With consumer trends driving healthcare to a more geo-targeted, patient-centric model, Kantar Media recently released the 2015 version of its annual MARS Consumer Health Study with a number of modifications designed to uncover different, deeper, and more data-driven insights than years past.

Crafting More Meaningful Measurement 

With readership diversified across more formats than ever, new metrics were added to more accurately capture reading habits.

  • The Average Issue Audience, or AIA, incorporates print, digital, and app usage to assess total readership for its last 4 issues read.
  • The Average Monthly Reach, or AMR, accounts for print, digital, app, and website usage in one comparable monthly metric. 
Parsing Format Preferences

The study also compared reader preference for traditional versus digital methods.

  • Results varied by title.
  • Interestingly, regardless of original tactic, 37% of adults that read digital newspaper or magazine publications also read a print publication.
  • This insight warrants deeper research into user experience on Internet, social media, and device formats.
Understanding User Behavior

Specifically looking into the health space, new questions were asked to obtain a better understanding of how consumers use the Internet to make health decisions. The study contained focused on four types of user behavior:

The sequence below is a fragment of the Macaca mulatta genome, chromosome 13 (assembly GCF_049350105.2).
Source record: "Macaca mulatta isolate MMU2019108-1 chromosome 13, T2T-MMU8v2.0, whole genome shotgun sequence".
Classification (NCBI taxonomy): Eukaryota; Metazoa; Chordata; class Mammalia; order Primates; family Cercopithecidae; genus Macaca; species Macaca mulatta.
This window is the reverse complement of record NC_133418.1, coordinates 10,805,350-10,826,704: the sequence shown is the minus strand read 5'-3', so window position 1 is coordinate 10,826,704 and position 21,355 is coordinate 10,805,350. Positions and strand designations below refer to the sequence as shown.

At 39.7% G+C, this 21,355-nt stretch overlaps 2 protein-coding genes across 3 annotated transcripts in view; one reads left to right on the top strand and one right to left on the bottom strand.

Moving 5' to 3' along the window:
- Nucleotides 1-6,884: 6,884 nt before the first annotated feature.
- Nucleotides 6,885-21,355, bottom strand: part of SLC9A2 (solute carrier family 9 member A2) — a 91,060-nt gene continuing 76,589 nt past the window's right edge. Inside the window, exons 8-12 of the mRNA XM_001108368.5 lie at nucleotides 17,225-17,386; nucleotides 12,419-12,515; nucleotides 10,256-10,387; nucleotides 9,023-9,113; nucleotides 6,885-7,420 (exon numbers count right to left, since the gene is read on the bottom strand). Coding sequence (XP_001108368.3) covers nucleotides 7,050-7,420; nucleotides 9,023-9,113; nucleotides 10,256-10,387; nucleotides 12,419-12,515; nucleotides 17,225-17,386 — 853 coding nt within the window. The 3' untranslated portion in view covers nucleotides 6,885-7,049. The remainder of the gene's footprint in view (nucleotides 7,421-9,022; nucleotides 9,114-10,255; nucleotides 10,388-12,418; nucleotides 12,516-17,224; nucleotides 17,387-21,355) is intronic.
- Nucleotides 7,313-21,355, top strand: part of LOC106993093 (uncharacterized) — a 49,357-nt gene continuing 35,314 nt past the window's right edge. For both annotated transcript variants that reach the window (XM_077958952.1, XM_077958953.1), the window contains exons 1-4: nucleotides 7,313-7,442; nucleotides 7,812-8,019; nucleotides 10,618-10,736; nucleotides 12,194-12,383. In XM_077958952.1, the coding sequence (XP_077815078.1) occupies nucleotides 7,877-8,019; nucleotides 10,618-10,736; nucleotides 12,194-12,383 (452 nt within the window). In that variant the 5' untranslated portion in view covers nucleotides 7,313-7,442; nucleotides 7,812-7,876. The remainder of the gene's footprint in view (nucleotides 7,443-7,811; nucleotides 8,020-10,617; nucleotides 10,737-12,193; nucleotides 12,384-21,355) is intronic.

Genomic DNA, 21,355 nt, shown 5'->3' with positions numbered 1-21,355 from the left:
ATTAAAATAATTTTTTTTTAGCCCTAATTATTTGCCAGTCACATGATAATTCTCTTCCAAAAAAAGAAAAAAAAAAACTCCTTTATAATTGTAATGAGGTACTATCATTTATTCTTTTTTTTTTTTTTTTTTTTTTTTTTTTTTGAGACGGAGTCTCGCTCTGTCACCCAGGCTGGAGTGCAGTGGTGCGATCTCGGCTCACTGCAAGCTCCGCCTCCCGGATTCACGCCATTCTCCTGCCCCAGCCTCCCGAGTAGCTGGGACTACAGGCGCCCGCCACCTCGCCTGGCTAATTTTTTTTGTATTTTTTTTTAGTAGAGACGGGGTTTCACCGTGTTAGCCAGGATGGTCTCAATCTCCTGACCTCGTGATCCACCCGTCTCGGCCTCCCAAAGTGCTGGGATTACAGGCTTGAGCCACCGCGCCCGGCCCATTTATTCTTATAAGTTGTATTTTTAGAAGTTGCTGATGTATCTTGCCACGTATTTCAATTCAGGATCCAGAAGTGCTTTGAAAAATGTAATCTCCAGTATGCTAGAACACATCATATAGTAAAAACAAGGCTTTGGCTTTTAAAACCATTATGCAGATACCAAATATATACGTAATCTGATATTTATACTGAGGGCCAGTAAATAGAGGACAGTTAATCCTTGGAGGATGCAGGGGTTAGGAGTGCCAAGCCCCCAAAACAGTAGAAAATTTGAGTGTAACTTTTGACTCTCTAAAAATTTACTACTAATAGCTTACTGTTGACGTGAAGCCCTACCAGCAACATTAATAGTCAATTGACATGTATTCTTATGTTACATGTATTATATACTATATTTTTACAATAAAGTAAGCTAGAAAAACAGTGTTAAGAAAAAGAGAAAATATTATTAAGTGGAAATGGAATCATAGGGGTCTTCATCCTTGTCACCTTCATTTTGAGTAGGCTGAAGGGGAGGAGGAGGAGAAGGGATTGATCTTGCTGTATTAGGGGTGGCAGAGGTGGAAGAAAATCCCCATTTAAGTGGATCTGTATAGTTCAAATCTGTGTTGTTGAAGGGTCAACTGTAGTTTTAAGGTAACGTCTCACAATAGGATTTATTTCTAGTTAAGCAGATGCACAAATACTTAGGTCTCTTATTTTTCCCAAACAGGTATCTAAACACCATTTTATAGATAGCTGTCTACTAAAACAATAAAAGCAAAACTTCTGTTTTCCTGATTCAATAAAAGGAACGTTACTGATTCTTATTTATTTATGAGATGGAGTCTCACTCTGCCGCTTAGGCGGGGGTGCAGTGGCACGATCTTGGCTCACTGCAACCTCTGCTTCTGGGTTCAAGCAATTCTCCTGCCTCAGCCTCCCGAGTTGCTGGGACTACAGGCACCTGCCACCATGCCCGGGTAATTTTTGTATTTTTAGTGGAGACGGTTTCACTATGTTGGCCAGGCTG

• Condition/treatment related
  • Prescription shopping
  • Medical professionals and services
  • Health-related lifestyle and social

Overwhelmingly, looking for information about a particular health condition was the most commonly practiced online health related activity – ranking #1 for desktop and tablet users, and #2 for mobile users.

Looking for information

Going Beyond the Doctor’s Office

The MARS study has typically identified where patients receive their health services, but this year, it tracked actions taken after seeing a medical professional as well, including the following:

  • How consumers are using mobile to improve their health and wellness
  • How diet and exercise apps are taking a major lead in the industry
  • Health insurance implications
  • Satisfaction with Rx treatments among sufferers of certain conditions

Big data is only getting bigger. As data continues to become more accessible and nuanced, we expect MARS to continue to adapt its study to the marketplace—helping marketers drive more informed and effective media strategies moving forward.

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